D-E-A-R M-A-N is a mnemonic device developed by Dr. Marsha Linehan and is an important aspect of DBT treatment or Dialectical Behavior Therapy. What's the goal of this clever tool? It was developed to help people remember to use effective communication as a means to have healthier relationships and to get needs met in a healthy manner. If we are to have healthy, satisfying relationships, it is important to feel capable and competent in our interactions with others. Good communication includes feeling understood and that our expectations can be met. When communication is not clear and effective, relationships suffer leading to misunderstandings, unmet needs and resentment. How can DBT and D-E-A-R-M-A-N help you have better relationships and a happier and more satisfying life? Let me explain the basics of interpersonal effectiveness:
Describe: Explain yourself using language that is clear and specific. Use your words to express yourself in a way that doesn't leave the other person guessing. Think Clarity here as you describe the problem with facts and without judgment.
- Express: Many tend to let their emotions get the best of them. Be expressive by all means, but maintain a balance of self-control. As you express yourself and your needs, use gestures, a tone of voice and facial expressions that capture your needs and intentions. Remember to use "I feel" instead of "you make me feel."
- Assert: Balance is the key here once again with the goal of asserting your needs and avoiding aggressiveness or passive aggressive behaviors.
- Reinforce: Be sure that the other person understands exactly why they should respond to your request. As you work towards getting what you want and need, describe why the other person would benefit from helping you. It may be helpful to remind them of whatever positive outcomes would come from your request. Be real and avoid manipulation.
- Mindful: Don’t get carried away by intense emotions and don't engage the other if they respond with aggression or defensiveness. If you counter respond to the other with defensiveness you will not get your needs met. If you notice that you become defensive or hostile, practice trying something different in that moment or in DBT speak "opposite action." Remember to breathe and sprinkle a dose of radical acceptance to the experience. Mindfulness is all about paying attention to biases and noticing intense feelings. Avoid invalidating the other person as well.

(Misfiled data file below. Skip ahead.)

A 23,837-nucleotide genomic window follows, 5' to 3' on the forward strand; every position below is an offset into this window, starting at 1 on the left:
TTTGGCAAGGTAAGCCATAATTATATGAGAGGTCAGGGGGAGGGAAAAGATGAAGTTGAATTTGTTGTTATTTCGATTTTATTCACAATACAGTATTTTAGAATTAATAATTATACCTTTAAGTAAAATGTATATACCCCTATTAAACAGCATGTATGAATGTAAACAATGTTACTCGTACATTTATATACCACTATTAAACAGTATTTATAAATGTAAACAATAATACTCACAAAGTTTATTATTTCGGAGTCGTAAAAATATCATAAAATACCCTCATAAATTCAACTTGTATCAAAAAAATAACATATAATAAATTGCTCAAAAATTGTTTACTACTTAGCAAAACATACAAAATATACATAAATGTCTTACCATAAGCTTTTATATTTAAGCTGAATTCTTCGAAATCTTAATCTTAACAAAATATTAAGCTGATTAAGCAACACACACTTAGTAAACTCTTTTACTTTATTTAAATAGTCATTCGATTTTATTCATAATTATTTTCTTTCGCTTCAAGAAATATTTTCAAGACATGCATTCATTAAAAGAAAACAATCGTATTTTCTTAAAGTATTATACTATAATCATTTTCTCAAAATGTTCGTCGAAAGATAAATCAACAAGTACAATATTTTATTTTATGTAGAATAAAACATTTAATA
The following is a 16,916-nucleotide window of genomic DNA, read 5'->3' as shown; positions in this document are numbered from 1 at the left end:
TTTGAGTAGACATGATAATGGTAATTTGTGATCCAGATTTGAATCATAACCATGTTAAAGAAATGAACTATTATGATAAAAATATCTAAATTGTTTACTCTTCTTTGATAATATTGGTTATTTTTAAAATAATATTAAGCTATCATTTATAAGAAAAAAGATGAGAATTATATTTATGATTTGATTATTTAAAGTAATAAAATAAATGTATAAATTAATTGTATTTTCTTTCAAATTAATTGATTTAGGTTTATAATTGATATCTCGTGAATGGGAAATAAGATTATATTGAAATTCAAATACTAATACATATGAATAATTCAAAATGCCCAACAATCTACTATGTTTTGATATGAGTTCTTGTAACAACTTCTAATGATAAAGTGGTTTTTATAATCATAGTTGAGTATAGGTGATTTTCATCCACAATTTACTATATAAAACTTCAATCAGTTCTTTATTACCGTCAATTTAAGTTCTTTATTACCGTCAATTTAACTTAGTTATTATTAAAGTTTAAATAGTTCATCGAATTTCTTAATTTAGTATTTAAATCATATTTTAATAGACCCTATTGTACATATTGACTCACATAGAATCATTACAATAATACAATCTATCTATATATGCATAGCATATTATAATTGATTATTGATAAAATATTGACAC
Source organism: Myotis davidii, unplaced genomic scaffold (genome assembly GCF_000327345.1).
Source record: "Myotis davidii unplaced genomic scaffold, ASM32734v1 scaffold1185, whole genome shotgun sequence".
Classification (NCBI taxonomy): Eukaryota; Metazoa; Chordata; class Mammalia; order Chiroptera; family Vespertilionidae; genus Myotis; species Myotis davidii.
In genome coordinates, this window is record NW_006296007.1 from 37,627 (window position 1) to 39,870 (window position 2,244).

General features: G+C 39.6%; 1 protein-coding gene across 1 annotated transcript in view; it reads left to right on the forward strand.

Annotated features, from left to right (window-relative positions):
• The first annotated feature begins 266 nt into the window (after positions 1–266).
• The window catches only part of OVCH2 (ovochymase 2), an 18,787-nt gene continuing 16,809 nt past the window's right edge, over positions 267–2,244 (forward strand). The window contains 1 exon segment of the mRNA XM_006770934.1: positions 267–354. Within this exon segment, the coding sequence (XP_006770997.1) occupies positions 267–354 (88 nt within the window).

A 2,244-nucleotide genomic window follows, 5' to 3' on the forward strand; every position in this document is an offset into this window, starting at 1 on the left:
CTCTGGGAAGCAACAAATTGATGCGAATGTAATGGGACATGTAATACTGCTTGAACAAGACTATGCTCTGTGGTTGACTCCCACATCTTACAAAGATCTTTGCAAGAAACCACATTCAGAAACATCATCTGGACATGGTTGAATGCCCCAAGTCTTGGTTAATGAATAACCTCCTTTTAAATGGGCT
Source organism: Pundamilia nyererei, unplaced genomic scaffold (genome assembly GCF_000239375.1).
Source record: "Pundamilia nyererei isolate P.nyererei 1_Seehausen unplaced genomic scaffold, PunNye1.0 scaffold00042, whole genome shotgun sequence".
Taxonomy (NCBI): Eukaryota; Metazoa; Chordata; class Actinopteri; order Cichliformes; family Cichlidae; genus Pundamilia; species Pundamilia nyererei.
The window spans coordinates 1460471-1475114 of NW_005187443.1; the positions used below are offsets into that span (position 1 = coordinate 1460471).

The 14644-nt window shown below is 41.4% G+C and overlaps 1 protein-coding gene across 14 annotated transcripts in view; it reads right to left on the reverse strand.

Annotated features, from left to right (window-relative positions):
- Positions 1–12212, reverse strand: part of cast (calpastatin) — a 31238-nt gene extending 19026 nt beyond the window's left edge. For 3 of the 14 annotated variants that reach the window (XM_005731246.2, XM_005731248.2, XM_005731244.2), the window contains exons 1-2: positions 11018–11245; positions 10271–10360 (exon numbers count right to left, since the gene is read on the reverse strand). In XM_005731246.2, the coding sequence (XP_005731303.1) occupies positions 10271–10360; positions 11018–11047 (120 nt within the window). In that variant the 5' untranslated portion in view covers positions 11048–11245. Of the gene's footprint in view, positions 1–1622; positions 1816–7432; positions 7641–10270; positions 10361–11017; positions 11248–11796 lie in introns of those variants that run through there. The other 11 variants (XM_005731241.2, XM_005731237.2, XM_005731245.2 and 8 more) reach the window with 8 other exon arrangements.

- Appear Confident: Skillfully use eye contact and pay attention to body language and the tone of your voice. If you are not confident about the validity of your request, others will join you. Practice self-validation as you Imagine yourself as competent, confident and fully deserving of what you need or desire. If you have trouble with this then imagine someone you know who possesses this quality. How would they be in this situation
- Negotiate: Some of us have better negotiating skills than others. Think halfway here and find a solution that works but does not compromise your values and ideals. Respect the other person's limits and be reasonable and fair. Be willing to make a compromise and have a plan B ready to offer as an alternative. Be respectful.
How can you practice using the DBT mnemonic, D-E-A-R M-A-N when your in the heat of a passionate encounter and how can you use this in your future interpersonal interactions? How much value do you place on the important relationships in your life? It takes some practice to learn how to stand up for what we need while being mindful of respecting the needs of others. Many have spent years playing out unhealthy patterns and dynamics learned from our family of origin and other life experiences, so remember to practice compassion for yourself if these skills are new to you. Learning new skills can only enhance your life and relationships. Give these tips a try!
The beauty of DBT, which was originally developed for individuals managing personality disorders such as BPD or Borderline Personality Disorder, is that the application for these skills is huge, and exciting. DBT can be used with addictions and a variety of other challenges as well as with school-age kids, teens and adolescents and individuals who are emotionally healthy, but may benefit from a few tweaks here and there by learning skills designed to create a more effective and satisfying life.